Massachusetts voters passed a ballot initiative in November, legalizing recreational marijuana in the Commonwealth. Three other states passed similar initiatives in November to join Washington, Oregon, Colorado and Alaska in legalizing recreational marijuana (marijuana is still illegal on the federal level). While marijuana may be legal in Massachusetts, the regulations regarding employers’ ability to test and discipline employees remain unchanged. Indeed, the Massachusetts law states that it “shall not require an employer to permit or accommodate conduct otherwise allowed by this chapter in the workplace and shall not affect the authority of employers to enact and enforce workplace policies restricting the consumption of marijuana by employees.” Thus Massachusetts employers are free to establish drug-free workplaces. The boundaries of this law for Massachusetts employers and employees are sure to be tested as the practical implications of legalized recreational marijuana develop in the Commonwealth.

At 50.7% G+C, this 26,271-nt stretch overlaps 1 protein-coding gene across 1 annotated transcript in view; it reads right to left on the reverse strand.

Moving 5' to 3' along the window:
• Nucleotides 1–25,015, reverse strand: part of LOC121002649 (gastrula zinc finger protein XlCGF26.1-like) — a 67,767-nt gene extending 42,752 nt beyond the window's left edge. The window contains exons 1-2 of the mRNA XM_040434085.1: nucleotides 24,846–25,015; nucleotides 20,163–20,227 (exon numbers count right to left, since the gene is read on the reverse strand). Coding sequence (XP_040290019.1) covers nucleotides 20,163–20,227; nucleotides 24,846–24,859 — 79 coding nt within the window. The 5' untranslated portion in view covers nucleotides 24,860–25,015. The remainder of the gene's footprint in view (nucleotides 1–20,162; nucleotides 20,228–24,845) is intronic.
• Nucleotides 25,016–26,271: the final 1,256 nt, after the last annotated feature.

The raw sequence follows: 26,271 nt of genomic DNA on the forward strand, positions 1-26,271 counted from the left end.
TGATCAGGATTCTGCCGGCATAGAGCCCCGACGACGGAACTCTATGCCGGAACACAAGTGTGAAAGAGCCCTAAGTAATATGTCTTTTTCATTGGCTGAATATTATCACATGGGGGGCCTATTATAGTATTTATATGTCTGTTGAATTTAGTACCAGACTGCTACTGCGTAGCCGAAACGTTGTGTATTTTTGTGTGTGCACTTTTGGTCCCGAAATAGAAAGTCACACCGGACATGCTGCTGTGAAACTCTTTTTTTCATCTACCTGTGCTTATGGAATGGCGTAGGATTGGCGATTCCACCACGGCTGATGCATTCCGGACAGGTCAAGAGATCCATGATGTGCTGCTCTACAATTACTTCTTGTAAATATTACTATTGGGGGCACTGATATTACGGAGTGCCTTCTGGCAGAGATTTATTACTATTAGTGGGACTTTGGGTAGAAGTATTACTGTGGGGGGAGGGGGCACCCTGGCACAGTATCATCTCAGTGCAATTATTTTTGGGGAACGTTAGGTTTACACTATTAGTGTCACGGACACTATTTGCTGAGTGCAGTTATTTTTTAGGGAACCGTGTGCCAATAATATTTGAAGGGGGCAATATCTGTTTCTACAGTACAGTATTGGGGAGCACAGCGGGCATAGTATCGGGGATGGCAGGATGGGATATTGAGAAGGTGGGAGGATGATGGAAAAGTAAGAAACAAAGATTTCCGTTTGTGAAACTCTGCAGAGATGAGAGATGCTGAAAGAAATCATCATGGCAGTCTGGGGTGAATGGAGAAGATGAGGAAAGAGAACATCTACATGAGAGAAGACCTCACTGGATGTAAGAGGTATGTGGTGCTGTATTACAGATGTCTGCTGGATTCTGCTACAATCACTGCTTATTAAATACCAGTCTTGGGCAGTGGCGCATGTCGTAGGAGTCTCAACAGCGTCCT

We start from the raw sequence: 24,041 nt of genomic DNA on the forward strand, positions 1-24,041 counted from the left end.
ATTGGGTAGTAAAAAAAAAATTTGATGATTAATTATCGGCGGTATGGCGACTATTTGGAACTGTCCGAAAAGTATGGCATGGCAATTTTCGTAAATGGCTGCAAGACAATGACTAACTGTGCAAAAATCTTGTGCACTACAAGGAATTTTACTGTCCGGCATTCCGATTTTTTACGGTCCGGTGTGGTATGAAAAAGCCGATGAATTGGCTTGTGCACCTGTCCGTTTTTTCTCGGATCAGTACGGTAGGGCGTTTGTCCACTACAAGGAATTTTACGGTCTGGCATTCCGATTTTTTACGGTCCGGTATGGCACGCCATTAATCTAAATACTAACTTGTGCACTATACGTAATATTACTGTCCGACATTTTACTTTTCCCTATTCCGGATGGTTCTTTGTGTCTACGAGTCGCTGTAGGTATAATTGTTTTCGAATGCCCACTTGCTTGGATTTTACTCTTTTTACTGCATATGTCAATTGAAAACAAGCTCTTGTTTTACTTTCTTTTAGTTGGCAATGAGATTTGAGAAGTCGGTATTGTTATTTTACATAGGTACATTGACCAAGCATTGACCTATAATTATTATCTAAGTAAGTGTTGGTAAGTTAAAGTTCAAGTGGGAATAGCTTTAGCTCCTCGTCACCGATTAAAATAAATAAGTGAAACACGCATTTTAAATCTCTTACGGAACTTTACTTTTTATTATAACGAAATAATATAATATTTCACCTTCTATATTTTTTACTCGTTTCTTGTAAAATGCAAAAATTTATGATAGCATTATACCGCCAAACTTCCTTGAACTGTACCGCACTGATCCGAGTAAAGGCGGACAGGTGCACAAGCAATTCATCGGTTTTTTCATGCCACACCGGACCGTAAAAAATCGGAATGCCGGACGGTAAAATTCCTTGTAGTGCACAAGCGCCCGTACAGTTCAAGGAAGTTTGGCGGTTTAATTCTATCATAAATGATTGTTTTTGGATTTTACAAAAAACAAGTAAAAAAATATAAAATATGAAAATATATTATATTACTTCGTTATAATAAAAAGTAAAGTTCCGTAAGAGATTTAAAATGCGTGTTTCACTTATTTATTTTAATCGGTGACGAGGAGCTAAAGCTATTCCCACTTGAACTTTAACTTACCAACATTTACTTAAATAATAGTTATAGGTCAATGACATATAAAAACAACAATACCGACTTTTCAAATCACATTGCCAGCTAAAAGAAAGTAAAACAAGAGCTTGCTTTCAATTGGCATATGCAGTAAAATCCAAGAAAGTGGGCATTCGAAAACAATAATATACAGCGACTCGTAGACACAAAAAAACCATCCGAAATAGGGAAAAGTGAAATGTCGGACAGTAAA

A Massachusetts Superior Court Decision Makes Clear That Prevailing Wage Rate Determinations Can Be Made Through Opinion Letters By the State’s Labor Agency
Massachusetts contractors working on public construction projects are intimately familiar with the Commonwealth’s Prevailing Wage statute. G.L. ch. 149, §§ 26 to 27. The statute provides that the Commonwealth’s Department of Labor and Standards (“DLS”) sets the wage rates for those engaged in certain positions on public work projects. A recent Superior Court decision incentivizes contractors to work closely with the DLS to ensure that the proper wages are being paid. Sullivan v. Cora Operations, Inc., Case No. SUCV16-0283 BLS-2, 2016 Mass. Super. LEXIS 362 (Mass. Super. Ct. Sept. 8, 2016).
In Sullivan, a prevailing wage employee argued in a putative class action that the DLS could not, through opinion letters, revise previously made wage determinations appearing on wage sheets. The court rejected the argument and dismissed the case because the Prevailing Wage statute makes clear that the DLS has the “exclusive authority” to make prevailing wage determinations and, even though the DLS “generally” sets wages through wage sheets, there is “no reason why the DLS could not revisit a determination made in an earlier rate schedule [i.e. wage sheet] through advisory letters.” The case is on appeal but contractors should take notice of this opinion and aim to work closely with the DLS on any wage question or issue that it has on a project subject to the Prevailing Wage statute.